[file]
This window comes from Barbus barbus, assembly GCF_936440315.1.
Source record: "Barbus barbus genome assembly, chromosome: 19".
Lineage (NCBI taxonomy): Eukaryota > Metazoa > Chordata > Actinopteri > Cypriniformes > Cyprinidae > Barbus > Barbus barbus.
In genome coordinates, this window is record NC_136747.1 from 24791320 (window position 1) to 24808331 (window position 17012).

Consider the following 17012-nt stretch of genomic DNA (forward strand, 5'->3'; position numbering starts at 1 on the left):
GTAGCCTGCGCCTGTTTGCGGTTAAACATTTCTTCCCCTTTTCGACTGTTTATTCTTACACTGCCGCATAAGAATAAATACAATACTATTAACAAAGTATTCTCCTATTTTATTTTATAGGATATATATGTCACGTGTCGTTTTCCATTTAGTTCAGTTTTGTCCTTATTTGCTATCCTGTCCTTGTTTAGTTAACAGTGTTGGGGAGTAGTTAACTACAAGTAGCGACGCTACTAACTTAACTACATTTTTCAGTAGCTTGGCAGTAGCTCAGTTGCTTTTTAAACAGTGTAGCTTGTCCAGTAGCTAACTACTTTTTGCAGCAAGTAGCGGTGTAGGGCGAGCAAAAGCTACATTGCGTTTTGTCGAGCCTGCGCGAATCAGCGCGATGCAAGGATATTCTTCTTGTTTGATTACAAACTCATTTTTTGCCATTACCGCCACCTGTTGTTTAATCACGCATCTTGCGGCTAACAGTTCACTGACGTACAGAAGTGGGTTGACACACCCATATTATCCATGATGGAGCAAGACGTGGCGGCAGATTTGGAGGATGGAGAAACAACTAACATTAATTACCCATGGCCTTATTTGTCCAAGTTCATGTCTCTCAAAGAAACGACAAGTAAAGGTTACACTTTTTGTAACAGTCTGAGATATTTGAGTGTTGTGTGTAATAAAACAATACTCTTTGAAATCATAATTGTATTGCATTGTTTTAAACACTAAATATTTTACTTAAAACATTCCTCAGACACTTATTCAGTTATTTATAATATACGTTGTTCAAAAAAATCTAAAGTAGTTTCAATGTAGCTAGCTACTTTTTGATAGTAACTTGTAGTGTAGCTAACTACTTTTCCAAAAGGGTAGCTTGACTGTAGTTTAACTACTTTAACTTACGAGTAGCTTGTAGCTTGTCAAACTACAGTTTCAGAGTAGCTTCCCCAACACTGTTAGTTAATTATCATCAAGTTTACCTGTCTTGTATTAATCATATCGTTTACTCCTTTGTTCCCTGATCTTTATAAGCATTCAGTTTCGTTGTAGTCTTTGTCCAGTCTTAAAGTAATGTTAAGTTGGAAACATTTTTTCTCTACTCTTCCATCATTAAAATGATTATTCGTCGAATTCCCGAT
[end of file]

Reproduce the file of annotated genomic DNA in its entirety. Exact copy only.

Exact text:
This window comes from Barbus barbus, assembly GCF_936440315.1.
Source record: "Barbus barbus genome assembly, chromosome: 19".
Lineage (NCBI taxonomy): Eukaryota > Metazoa > Chordata > Actinopteri > Cypriniformes > Cyprinidae > Barbus > Barbus barbus.
In genome coordinates, this window is record NC_136747.1 from 24791320 (window position 1) to 24808331 (window position 17012).

Consider the following 17012-nt stretch of genomic DNA (forward strand, 5'->3'; position numbering starts at 1 on the left):
GTAGCCTGCGCCTGTTTGCGGTTAAACATTTCTTCCCCTTTTCGACTGTTTATTCTTACACTGCCGCATAAGAATAAATACAATACTATTAACAAAGTATTCTCCTATTTTATTTTATAGGATATATATGTCACGTGTCGTTTTCCATTTAGTTCAGTTTTGTCCTTATTTGCTATCCTGTCCTTGTTTAGTTAACAGTGTTGGGGAGTAGTTAACTACAAGTAGCGACGCTACTAACTTAACTACATTTTTCAGTAGCTTGGCAGTAGCTCAGTTGCTTTTTAAACAGTGTAGCTTGTCCAGTAGCTAACTACTTTTTGCAGCAAGTAGCGGTGTAGGGCGAGCAAAAGCTACATTGCGTTTTGTCGAGCCTGCGCGAATCAGCGCGATGCAAGGATATTCTTCTTGTTTGATTACAAACTCATTTTTTGCCATTACCGCCACCTGTTGTTTAATCACGCATCTTGCGGCTAACAGTTCACTGACGTACAGAAGTGGGTTGACACACCCATATTATCCATGATGGAGCAAGACGTGGCGGCAGATTTGGAGGATGGAGAAACAACTAACATTAATTACCCATGGCCTTATTTGTCCAAGTTCATGTCTCTCAAAGAAACGACAAGTAAAGGTTACACTTTTTGTAACAGTCTGAGATATTTGAGTGTTGTGTGTAATAAAACAATACTCTTTGAAATCATAATTGTATTGCATTGTTTTAAACACTAAATATTTTACTTAAAACATTCCTCAGACACTTATTCAGTTATTTATAATATACGTTGTTCAAAAAAATCTAAAGTAGTTTCAATGTAGCTAGCTACTTTTTGATAGTAACTTGTAGTGTAGCTAACTACTTTTCCAAAAGGGTAGCTTGACTGTAGTTTAACTACTTTAACTTACGAGTAGCTTGTAGCTTGTCAAACTACAGTTTCAGAGTAGCTTCCCCAACACTGTTAGTTAATTATCATCAAGTTTACCTGTCTTGTATTAATCATATCGTTTACTCCTTTGTTCCCTGATCTTTATAAGCATTCAGTTTCGTTGTAGTCTTTGTCCAGTCTTAAAGTAATGTTAAGTTGGAAACATTTTTTCTCTACTCTTCCATCATTAAAATGATTATTCGTCGAATTCCCGAT